The State of Climate Science

Published June 22, 2015

Few issues have raised more controversy than the science used to justify the theory manmade climate change and the policies developed in response.

Three prominent climate scientists—Dr. Willie Soon, of the Harvard-Smithsonian Center for Astrophysics; Dr. David Legates, professor of climatology at the University of Delaware; and Dr. Patrick Michaels, director of the Cato Institute’s Center for the Study of Science—emphasized the highly complex nature of climate trends. 

Sun Drives Climate

Soon opened his remarks by asking a simple question: “How is the Sun related to Earth’s temperatures?”

Soon says the answer is not an easy as some might think because of huge discrepancies in the quality and kind of data available.

“The Northern Hemispheric record has to be corrected for differences between rural and urban station records,” Soon said. “It is also important to appreciate what time of day data are taken.” What is known as the “urban heat island effect” can result in misleadingly high readings, creating what Soon called “non-climate data.”

While United States temperature data is thorough, this is not always the case internationally, Soon says. In recording global and hemispheric trends, “NOAA and NASA have not given us the data we need,” Soon said. “Rural stations in China do not show the high degree of warming China’s urban-based stations do.”

In the Northern Hemisphere, which has both densely populated urban areas and sparsely populated regions, it is essential to have truly comparable data to form an accurate composite of temperature trends, Soon says.

In the Southern Hemisphere, things are even more difficult. Most of the Southern Hemisphere is covered by water, producing less data than collected in the Northern Hemisphere. Soon says this makes the task of separating natural climate forces, such as volcanoes and solar activity from human activities, such as the urban heat island effect, even more challenging.

In both hemispheres, determining the influence of sunspots on temperatures presents another problem.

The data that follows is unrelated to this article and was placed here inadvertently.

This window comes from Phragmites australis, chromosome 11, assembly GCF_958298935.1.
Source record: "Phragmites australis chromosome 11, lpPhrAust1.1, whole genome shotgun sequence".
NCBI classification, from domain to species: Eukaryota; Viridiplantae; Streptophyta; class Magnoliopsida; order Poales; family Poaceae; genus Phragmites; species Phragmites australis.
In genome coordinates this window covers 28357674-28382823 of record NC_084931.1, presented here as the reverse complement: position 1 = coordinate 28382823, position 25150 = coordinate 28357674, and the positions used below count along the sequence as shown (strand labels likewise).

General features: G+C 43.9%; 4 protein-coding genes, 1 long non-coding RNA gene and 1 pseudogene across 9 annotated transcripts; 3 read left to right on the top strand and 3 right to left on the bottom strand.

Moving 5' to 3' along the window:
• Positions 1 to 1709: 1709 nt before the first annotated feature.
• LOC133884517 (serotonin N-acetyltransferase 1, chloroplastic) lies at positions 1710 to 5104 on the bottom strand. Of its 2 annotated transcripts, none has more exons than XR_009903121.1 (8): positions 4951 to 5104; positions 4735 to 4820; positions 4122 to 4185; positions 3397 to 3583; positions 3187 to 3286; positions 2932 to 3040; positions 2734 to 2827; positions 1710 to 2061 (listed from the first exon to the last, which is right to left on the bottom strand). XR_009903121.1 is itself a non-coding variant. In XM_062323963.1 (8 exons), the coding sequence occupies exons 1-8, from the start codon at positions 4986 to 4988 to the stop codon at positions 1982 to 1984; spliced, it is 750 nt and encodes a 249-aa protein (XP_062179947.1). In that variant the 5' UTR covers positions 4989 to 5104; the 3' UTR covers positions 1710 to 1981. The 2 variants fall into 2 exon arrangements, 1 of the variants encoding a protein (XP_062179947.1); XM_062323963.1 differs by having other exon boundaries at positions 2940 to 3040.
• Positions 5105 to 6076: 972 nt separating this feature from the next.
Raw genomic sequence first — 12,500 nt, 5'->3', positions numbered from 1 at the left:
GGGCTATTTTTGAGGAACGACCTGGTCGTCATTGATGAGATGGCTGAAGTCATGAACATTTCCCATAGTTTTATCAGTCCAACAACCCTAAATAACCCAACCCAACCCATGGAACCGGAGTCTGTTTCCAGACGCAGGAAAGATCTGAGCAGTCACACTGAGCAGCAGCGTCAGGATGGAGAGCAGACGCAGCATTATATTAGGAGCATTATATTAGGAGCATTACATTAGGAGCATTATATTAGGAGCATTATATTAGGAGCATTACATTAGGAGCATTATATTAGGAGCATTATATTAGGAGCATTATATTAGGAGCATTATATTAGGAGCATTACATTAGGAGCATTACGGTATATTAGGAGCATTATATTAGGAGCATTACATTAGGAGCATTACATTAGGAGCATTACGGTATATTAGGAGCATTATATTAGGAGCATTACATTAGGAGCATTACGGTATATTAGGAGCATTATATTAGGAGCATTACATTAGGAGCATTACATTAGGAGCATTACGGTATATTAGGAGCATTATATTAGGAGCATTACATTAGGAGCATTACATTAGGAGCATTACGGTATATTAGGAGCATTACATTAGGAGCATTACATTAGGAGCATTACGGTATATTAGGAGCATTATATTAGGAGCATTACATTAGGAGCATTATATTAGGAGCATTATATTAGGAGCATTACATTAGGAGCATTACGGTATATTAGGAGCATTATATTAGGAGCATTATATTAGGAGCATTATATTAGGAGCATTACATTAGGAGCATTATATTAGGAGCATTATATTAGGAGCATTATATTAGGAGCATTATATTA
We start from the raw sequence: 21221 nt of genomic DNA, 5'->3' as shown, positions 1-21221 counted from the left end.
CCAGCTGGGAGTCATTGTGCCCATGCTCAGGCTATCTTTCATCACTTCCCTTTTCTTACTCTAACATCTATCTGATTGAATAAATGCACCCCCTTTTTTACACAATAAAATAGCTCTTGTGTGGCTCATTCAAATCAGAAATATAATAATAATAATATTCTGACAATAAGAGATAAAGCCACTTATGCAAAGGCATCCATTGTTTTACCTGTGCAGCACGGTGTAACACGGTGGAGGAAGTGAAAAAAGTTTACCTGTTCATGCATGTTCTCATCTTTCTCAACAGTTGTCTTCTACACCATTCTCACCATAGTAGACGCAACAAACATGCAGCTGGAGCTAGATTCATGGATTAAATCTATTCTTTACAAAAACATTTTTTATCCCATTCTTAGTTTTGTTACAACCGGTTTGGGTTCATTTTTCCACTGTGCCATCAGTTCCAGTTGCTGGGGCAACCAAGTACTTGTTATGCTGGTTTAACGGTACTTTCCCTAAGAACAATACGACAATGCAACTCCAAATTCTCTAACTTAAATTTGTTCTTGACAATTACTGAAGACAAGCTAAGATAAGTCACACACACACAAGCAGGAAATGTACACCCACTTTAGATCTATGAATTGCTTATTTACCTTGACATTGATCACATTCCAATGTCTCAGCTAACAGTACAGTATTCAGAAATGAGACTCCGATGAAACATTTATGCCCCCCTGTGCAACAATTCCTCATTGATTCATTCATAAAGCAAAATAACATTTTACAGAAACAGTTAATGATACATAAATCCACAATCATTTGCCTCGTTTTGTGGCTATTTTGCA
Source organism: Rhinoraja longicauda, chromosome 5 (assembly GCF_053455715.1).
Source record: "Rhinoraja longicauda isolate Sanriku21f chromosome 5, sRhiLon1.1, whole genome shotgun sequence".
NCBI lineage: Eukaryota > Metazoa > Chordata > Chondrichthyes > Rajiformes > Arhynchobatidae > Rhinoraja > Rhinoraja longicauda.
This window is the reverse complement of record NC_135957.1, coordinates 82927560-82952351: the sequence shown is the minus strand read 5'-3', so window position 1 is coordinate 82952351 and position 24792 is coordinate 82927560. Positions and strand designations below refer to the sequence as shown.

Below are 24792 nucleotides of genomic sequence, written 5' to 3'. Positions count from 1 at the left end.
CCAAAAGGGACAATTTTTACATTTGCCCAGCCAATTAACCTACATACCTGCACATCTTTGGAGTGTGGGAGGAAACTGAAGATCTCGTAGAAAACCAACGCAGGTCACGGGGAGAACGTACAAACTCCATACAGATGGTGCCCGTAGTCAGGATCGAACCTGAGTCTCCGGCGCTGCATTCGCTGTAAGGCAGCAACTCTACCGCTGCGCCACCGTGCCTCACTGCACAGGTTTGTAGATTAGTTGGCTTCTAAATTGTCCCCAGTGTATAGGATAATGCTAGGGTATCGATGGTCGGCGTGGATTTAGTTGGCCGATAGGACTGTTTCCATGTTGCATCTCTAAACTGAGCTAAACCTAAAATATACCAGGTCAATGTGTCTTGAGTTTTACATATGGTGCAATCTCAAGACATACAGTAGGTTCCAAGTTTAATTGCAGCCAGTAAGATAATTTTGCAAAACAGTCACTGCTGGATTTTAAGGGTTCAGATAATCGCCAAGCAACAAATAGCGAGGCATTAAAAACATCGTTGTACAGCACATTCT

“There are 60 different categories of sunspots, and they come in different sizes,” Soon said.

Rainfall Not Getting Worse

Legates turned the audience’s attention from the Sun to precipitation.

“Are we seeing more precipitation extremes?” Legates asked.

Legates says the question is hard to answer because of changes in how we measure what is called “point record rainfall.” The traditional “dip stick” way of measuring rainfall was replaced in the mid-1990s by a more sophisticated mechanism by NOAA, Legates says. 

Once the new rain gauges were in place, NOAA’s Climate Extremes Index began to show a steady rise in precipitation in the United States, but Legates says those readings do not correspond with measurements of stream flows. Higher levels of precipitation, whether as rain or snow, should have resulted in greater stream flow. The fact that they didn’t, says Legates, indicates the higher precipitation readings result from NOAA’s modernization program, and not from climate change.

Climate Rules Unjustified
Policies developed by the Environmental Protection Agency (EPA) targeting emissions from coal-fired power plants came under a withering attack from Patrick Michaels of the Cato Institute.

Citing Michigan v. EPA, a case pending before the Supreme Court, Michaels ridiculed the science EPA is using to justify limiting mercury emissions from coal-generated power plants.  Of the 7,500 metric tons of mercury emitted worldwide into the atmosphere every year, Michaels says, no more than 12 tons come from U.S. power plants.

But Michaels says this didn’t stop EPA from creating a “hypothetical woman” who would consume one pound of freshwater fish every day, 365 days a year. The woman’s consumption of fish would affect her offspring, lowering the IQ of  pregnant women’s children. According to Michaels, EPA even determined what the resulting IQ loss from exposure to mercury would be. In the case of a child with an average IQ, 100, the IQ would drop by .00209 to 99.99791. As a result of this loss of IQ, EPA then calculated that average annual income per person would decline by $1,425. This, Michaels explained, is “EPA math.”

In closing, Michaels says data going back to 1994 and recently released by the University of Alabama show “that we are in the 21st year without any significant warming.”

Bonner R. Cohen, Ph.D. ([email protected]) is a senior fellow at the National Center for Public Policy Research.